A Pakistani casts his vote at a polling station for the parliamentary elections in Islamabad, Pakistan, Wednesday, July 25, 2018. After an acrimonious campaign, polls opened in Pakistan on Wednesday to elect the country's third straight civilian election, a first for this majority Muslim nation that has been directly or indirectly ruled by its military for most of its 71-year history. (AP Photo/B.K. Bangash)
By S Y Quraishi
The general election in Pakistan is being described as a milestone in the democratic history of the country. This is only the second transition from one full-term civilian government to another, and the first under the new Election Law, 2018. I got a great opportunity to observe the event from a ringside seat as a member of the Commonwealth Election Observers Group. The 15-member group headed by Abdulsalami Abubakar, former head of state of Nigeria, spent 12 days to observe events leading up to the election, the polling and counting day and the declaration of the results over three days.
The group met delegations from the leading political parties, civil society and the media to understand the pre-electoral environment, which was reported to point to a not-too-fair election. We were told of massive pre-poll “rigging”. Mainly, three things were cited: Forcing of certain party leaders to return their tickets, muzzling of the media, and misuse of the army and judiciary in favour of a particular party. It is difficult to understand how the changing loyalties of political leaders can be described as rigging — such political engineering is common in the Subcontinent where turncoats and horse trading are household terms. Some media representatives said that after a lot of subtle and overt intimidation, many have decided on self censorship as a wiser option. The hold of the army on institutions like the judiciary, the National Accountability Bureau, the media, etc was a common refrain. We were told naming the army was taboo, full of risks. Therefore, alternative expressions or euphemisms had been evolved, like “establishment”, “powers that be”, “khalai makhlooq” (people from outer space), “angels” and even “agriculture department”.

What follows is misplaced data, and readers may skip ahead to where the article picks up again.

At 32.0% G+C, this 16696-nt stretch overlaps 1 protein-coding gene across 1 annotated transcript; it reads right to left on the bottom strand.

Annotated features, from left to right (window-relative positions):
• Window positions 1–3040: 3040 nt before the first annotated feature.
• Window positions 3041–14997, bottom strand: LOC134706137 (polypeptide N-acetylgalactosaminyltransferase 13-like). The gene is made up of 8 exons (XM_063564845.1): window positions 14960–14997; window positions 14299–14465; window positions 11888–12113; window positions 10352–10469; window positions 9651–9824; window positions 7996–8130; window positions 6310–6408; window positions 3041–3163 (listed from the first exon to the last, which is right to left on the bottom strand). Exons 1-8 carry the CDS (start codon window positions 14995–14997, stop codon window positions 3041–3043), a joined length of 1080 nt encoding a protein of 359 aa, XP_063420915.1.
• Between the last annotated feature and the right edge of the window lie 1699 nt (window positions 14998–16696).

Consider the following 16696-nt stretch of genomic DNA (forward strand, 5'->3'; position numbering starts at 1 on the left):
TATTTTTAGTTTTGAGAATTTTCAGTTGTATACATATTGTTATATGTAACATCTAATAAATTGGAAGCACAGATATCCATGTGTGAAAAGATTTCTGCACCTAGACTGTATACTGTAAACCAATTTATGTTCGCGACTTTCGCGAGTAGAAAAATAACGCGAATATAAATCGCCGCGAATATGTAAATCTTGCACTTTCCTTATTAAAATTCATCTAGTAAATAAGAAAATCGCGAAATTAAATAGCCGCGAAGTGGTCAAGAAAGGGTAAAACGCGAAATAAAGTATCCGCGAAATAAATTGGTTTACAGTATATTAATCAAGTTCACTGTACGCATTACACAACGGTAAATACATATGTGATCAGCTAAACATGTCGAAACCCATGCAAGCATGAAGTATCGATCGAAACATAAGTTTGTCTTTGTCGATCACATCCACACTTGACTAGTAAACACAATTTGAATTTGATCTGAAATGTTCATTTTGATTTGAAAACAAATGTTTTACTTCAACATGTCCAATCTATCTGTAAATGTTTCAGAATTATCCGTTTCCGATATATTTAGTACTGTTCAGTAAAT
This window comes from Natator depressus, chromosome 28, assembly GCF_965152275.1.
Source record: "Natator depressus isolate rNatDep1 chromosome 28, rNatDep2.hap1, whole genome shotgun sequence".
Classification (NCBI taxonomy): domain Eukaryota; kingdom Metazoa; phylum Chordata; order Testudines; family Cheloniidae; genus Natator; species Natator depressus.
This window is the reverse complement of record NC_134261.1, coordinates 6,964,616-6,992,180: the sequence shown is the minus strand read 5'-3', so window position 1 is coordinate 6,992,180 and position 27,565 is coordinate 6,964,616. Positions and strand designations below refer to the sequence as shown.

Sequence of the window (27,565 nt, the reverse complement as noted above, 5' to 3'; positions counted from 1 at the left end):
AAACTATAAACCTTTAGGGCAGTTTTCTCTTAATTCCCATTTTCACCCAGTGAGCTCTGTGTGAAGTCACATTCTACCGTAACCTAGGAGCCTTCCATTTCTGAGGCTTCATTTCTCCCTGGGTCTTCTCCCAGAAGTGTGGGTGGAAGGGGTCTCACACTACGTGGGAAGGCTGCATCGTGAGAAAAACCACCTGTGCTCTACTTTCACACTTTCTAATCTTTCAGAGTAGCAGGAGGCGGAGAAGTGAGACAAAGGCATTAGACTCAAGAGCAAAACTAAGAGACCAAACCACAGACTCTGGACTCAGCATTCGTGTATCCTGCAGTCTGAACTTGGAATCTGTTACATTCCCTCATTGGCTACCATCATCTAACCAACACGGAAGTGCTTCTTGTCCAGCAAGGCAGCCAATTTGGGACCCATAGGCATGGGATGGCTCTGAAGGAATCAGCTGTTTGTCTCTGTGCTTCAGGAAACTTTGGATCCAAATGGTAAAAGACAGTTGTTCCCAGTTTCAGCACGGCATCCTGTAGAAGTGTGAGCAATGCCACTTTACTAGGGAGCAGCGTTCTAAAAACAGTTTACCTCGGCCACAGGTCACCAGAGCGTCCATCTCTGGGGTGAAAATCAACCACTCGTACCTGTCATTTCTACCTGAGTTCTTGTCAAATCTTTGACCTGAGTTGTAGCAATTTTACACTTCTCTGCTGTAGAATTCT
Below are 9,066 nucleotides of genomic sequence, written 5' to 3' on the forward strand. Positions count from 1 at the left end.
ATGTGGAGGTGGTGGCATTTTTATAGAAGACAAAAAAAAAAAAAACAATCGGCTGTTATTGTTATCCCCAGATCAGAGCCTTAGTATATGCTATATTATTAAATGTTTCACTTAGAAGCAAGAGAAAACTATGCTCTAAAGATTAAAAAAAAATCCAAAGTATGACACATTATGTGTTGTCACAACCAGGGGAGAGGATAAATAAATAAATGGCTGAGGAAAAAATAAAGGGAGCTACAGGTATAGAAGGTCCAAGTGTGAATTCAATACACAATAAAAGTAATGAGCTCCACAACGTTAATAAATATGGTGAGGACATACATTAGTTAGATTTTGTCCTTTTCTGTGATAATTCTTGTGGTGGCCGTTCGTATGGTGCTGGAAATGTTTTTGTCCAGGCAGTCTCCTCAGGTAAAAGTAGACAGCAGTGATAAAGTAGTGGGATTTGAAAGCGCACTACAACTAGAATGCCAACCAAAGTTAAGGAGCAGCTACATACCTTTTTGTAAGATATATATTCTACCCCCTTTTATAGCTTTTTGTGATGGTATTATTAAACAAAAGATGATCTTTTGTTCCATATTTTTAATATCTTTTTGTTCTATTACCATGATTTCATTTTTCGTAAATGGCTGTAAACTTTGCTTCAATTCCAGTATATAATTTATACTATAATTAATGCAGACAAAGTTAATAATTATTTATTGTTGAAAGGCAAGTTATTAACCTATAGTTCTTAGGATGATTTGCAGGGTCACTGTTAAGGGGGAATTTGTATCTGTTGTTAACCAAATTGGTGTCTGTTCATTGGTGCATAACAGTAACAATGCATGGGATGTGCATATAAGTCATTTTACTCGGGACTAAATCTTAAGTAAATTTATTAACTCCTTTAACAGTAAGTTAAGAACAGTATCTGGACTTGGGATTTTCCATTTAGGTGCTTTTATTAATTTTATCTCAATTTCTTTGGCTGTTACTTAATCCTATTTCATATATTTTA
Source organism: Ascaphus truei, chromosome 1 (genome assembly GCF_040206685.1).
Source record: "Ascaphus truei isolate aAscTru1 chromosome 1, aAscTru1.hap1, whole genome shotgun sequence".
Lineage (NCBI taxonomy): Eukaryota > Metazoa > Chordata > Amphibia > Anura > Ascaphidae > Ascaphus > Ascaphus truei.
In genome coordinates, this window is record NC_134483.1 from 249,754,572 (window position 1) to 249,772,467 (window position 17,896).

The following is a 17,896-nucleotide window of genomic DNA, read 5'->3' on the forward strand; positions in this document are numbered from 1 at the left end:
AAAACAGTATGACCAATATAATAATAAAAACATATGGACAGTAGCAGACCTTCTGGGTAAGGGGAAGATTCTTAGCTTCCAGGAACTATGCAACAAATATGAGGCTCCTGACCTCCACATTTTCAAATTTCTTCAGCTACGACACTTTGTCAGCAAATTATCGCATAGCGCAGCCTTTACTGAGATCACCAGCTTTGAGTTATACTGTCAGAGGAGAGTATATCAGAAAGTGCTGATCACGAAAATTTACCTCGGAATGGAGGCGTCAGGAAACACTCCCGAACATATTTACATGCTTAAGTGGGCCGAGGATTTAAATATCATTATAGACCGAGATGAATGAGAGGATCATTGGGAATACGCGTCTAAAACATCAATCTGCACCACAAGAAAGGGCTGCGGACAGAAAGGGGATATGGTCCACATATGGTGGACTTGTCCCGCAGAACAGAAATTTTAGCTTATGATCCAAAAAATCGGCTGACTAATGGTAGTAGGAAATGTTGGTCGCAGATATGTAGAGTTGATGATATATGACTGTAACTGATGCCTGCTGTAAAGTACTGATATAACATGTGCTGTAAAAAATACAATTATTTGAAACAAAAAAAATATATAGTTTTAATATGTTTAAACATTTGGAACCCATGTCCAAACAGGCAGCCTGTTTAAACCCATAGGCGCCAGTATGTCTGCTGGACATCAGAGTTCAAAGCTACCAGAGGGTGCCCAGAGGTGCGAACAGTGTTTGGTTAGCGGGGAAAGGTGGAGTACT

People who questioned the impartiality of the military and judiciary cited the timing of court cases against certain political leaders and candidates. Media were allegedly prevented from fully covering certain issues like the rights of the minorities and the role of state institutions. For the poll-day arrangements, questions were focused on the large-scale deployment of the army. Concerns were raised about the order to deploy soldiers inside the polling stations. We, therefore, decided to focus special attention on these concerns.
We observed that candidates from across parties and independents were able to campaign freely and peacefully. Maybe we arrived too late, by which time the games were already played. The overall security situation was tense, especially in Khyber Pakhtunkhwa (KPK) and Balochistan, where terrorist attacks in the preceding weeks claimed more than 170 lives, including of three candidates. However, the parties were able to organise their rallies freely as per Election Rules 2017. A lot of negative and abusive campaigning was initially reported but after the Election Commission of Pakistan’s (ECP) stern action under the model code, most people fell in line.
We found the electoral system quite robust, with a substantially reformed legal framework consisting of the Constitution of Pakistan, the Elections Act, 2017 and Election Rules, 2017, which has led to a greater autonomy of the ECP, including financial autonomy, power to make rules and punish for contempt, and to deregister or delist an existing political party. Officials deputed for election duties have now been brought under the ECP’s disciplinary control.